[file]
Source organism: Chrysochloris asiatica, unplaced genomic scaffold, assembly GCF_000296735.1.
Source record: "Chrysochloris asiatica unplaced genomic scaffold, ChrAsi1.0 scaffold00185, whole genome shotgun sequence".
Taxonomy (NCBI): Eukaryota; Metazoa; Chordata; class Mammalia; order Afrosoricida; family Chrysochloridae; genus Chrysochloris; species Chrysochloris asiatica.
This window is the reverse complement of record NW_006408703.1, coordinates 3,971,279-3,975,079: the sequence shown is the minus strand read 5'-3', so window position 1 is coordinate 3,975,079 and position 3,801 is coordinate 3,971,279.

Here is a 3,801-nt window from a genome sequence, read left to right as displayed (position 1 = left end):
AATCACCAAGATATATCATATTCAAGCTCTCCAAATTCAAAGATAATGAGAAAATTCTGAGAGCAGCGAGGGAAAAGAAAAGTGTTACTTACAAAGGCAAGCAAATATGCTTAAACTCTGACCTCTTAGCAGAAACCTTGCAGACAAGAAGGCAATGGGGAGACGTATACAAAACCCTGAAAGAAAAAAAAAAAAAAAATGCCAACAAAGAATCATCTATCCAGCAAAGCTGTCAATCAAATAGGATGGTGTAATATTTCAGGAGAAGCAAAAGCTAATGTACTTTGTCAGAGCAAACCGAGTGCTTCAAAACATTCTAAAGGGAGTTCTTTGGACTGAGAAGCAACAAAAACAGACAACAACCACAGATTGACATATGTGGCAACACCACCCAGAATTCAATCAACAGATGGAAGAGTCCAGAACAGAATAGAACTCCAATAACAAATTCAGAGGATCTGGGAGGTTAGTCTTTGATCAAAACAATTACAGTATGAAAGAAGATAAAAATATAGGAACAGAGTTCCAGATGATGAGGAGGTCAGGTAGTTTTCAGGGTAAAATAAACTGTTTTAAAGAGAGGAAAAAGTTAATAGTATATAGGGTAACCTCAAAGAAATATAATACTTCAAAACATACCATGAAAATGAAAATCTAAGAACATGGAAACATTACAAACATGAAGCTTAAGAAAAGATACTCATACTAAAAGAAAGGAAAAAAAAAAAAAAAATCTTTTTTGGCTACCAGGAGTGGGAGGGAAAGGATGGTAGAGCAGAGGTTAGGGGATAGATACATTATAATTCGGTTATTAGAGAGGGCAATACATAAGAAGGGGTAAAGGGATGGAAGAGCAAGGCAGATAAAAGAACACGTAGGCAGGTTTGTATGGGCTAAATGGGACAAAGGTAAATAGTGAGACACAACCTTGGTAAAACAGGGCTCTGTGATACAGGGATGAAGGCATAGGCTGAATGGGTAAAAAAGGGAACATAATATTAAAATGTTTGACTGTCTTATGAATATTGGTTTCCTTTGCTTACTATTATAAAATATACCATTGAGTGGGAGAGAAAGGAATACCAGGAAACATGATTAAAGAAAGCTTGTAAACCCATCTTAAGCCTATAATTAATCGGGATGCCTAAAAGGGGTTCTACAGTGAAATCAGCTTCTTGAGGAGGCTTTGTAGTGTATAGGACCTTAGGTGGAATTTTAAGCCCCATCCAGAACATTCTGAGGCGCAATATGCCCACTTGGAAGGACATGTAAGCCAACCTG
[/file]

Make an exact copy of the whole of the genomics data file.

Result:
Source organism: Chrysochloris asiatica, unplaced genomic scaffold, assembly GCF_000296735.1.
Source record: "Chrysochloris asiatica unplaced genomic scaffold, ChrAsi1.0 scaffold00185, whole genome shotgun sequence".
Taxonomy (NCBI): Eukaryota; Metazoa; Chordata; class Mammalia; order Afrosoricida; family Chrysochloridae; genus Chrysochloris; species Chrysochloris asiatica.
This window is the reverse complement of record NW_006408703.1, coordinates 3,971,279-3,975,079: the sequence shown is the minus strand read 5'-3', so window position 1 is coordinate 3,975,079 and position 3,801 is coordinate 3,971,279.

Here is a 3,801-nt window from a genome sequence, read left to right as displayed (position 1 = left end):
AATCACCAAGATATATCATATTCAAGCTCTCCAAATTCAAAGATAATGAGAAAATTCTGAGAGCAGCGAGGGAAAAGAAAAGTGTTACTTACAAAGGCAAGCAAATATGCTTAAACTCTGACCTCTTAGCAGAAACCTTGCAGACAAGAAGGCAATGGGGAGACGTATACAAAACCCTGAAAGAAAAAAAAAAAAAAAATGCCAACAAAGAATCATCTATCCAGCAAAGCTGTCAATCAAATAGGATGGTGTAATATTTCAGGAGAAGCAAAAGCTAATGTACTTTGTCAGAGCAAACCGAGTGCTTCAAAACATTCTAAAGGGAGTTCTTTGGACTGAGAAGCAACAAAAACAGACAACAACCACAGATTGACATATGTGGCAACACCACCCAGAATTCAATCAACAGATGGAAGAGTCCAGAACAGAATAGAACTCCAATAACAAATTCAGAGGATCTGGGAGGTTAGTCTTTGATCAAAACAATTACAGTATGAAAGAAGATAAAAATATAGGAACAGAGTTCCAGATGATGAGGAGGTCAGGTAGTTTTCAGGGTAAAATAAACTGTTTTAAAGAGAGGAAAAAGTTAATAGTATATAGGGTAACCTCAAAGAAATATAATACTTCAAAACATACCATGAAAATGAAAATCTAAGAACATGGAAACATTACAAACATGAAGCTTAAGAAAAGATACTCATACTAAAAGAAAGGAAAAAAAAAAAAAAAATCTTTTTTGGCTACCAGGAGTGGGAGGGAAAGGATGGTAGAGCAGAGGTTAGGGGATAGATACATTATAATTCGGTTATTAGAGAGGGCAATACATAAGAAGGGGTAAAGGGATGGAAGAGCAAGGCAGATAAAAGAACACGTAGGCAGGTTTGTATGGGCTAAATGGGACAAAGGTAAATAGTGAGACACAACCTTGGTAAAACAGGGCTCTGTGATACAGGGATGAAGGCATAGGCTGAATGGGTAAAAAAGGGAACATAATATTAAAATGTTTGACTGTCTTATGAATATTGGTTTCCTTTGCTTACTATTATAAAATATACCATTGAGTGGGAGAGAAAGGAATACCAGGAAACATGATTAAAGAAAGCTTGTAAACCCATCTTAAGCCTATAATTAATCGGGATGCCTAAAAGGGGTTCTACAGTGAAATCAGCTTCTTGAGGAGGCTTTGTAGTGTATAGGACCTTAGGTGGAATTTTAAGCCCCATCCAGAACATTCTGAGGCGCAATATGCCCACTTGGAAGGACATGTAAGCCAACCTG